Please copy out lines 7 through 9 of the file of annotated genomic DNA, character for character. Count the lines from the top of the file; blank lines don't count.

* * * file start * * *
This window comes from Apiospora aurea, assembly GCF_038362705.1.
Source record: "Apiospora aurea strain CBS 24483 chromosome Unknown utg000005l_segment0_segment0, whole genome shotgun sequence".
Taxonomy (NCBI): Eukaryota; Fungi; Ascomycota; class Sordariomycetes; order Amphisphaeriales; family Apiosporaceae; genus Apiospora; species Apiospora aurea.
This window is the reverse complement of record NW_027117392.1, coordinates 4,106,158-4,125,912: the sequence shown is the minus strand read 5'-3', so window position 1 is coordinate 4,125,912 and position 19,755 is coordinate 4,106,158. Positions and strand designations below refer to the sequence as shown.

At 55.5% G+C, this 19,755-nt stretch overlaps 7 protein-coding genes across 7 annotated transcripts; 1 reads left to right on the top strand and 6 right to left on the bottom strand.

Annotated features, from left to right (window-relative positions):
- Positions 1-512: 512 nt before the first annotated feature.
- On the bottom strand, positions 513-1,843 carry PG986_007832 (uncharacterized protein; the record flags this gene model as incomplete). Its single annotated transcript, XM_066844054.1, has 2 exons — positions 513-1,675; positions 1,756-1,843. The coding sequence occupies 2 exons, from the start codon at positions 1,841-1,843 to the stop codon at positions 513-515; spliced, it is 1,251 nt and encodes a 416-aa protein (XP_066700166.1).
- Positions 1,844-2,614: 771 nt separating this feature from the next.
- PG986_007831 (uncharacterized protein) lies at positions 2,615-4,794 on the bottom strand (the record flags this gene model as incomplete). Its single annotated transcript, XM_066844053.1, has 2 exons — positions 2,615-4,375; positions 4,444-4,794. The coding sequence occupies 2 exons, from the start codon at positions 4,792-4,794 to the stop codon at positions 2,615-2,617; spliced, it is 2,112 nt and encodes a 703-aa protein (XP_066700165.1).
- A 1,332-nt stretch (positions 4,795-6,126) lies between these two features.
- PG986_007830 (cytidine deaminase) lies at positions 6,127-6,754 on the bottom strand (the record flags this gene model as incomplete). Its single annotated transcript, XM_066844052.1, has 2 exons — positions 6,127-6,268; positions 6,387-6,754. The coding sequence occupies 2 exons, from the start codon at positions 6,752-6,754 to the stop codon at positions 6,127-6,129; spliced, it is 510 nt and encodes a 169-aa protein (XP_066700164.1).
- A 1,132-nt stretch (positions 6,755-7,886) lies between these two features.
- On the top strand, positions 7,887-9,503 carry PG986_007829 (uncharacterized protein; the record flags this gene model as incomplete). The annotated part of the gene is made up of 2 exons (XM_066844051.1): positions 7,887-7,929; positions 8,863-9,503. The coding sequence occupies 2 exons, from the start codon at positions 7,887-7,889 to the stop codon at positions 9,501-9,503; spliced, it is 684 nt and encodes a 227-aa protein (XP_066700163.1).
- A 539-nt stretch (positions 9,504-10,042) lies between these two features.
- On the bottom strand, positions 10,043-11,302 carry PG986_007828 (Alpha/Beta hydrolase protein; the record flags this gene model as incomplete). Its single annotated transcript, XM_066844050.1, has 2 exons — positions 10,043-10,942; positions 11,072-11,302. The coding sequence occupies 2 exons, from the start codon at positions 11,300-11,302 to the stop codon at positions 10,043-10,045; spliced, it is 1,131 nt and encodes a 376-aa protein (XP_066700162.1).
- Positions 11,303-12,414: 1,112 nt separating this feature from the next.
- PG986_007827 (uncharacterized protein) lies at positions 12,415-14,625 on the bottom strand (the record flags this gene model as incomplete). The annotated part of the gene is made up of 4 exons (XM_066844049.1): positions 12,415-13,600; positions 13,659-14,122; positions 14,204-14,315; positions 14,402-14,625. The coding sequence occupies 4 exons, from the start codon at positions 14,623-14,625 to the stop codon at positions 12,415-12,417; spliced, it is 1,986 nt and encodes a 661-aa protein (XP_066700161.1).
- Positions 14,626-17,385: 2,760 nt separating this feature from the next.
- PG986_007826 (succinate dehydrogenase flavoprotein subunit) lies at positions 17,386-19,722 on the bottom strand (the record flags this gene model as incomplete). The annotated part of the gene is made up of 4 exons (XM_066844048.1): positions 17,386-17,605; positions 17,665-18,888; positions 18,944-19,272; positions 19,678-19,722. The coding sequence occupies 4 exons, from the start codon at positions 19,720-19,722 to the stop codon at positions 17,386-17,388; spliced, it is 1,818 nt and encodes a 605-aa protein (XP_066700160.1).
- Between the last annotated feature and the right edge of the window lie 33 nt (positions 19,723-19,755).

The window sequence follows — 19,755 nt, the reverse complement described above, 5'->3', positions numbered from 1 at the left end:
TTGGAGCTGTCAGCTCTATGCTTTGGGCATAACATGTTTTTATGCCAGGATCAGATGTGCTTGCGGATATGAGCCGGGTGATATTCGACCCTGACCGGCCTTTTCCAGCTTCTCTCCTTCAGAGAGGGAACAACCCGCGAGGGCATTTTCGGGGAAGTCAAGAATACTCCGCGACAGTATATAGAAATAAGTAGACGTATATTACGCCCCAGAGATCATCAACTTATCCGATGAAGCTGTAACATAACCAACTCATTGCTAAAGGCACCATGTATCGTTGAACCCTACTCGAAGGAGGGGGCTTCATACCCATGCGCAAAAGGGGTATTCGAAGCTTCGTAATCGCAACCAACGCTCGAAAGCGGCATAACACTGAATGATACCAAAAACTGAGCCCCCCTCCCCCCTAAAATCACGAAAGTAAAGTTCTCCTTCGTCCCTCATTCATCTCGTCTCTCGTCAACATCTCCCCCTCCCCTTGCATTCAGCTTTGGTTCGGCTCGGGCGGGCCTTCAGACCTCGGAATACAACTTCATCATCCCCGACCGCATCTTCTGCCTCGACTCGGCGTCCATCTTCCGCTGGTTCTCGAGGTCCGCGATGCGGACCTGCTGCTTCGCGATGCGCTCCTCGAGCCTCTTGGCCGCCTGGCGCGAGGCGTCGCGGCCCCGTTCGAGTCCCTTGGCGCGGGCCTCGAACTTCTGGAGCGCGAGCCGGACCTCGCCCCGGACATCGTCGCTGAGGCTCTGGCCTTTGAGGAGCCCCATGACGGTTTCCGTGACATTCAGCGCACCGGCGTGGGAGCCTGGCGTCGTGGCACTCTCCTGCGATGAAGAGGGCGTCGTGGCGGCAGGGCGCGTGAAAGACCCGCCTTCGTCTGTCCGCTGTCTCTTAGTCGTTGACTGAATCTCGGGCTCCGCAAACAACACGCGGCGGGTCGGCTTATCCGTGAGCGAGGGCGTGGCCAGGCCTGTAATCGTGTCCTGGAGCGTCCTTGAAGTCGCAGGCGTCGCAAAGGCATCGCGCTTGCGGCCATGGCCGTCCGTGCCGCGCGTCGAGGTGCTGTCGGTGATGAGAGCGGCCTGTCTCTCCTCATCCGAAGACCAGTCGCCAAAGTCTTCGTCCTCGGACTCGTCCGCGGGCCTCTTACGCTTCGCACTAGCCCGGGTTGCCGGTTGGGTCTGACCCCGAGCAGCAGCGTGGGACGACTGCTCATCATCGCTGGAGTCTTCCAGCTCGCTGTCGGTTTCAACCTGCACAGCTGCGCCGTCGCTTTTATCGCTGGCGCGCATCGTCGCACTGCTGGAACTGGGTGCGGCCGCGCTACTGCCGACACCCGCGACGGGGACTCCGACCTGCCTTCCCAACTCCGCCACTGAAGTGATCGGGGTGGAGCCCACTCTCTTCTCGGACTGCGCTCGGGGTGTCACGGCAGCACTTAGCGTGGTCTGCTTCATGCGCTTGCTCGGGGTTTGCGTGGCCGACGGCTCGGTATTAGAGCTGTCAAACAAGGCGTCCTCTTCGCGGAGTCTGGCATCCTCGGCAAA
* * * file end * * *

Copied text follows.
- Positions 1-512: 512 nt before the first annotated feature.
- On the bottom strand, positions 513-1,843 carry PG986_007832 (uncharacterized protein; the record flags this gene model as incomplete). Its single annotated transcript, XM_066844054.1, has 2 exons — positions 513-1,675; positions 1,756-1,843. The coding sequence occupies 2 exons, from the start codon at positions 1,841-1,843 to the stop codon at positions 513-515; spliced, it is 1,251 nt and encodes a 416-aa protein (XP_066700166.1).
- Positions 1,844-2,614: 771 nt separating this feature from the next.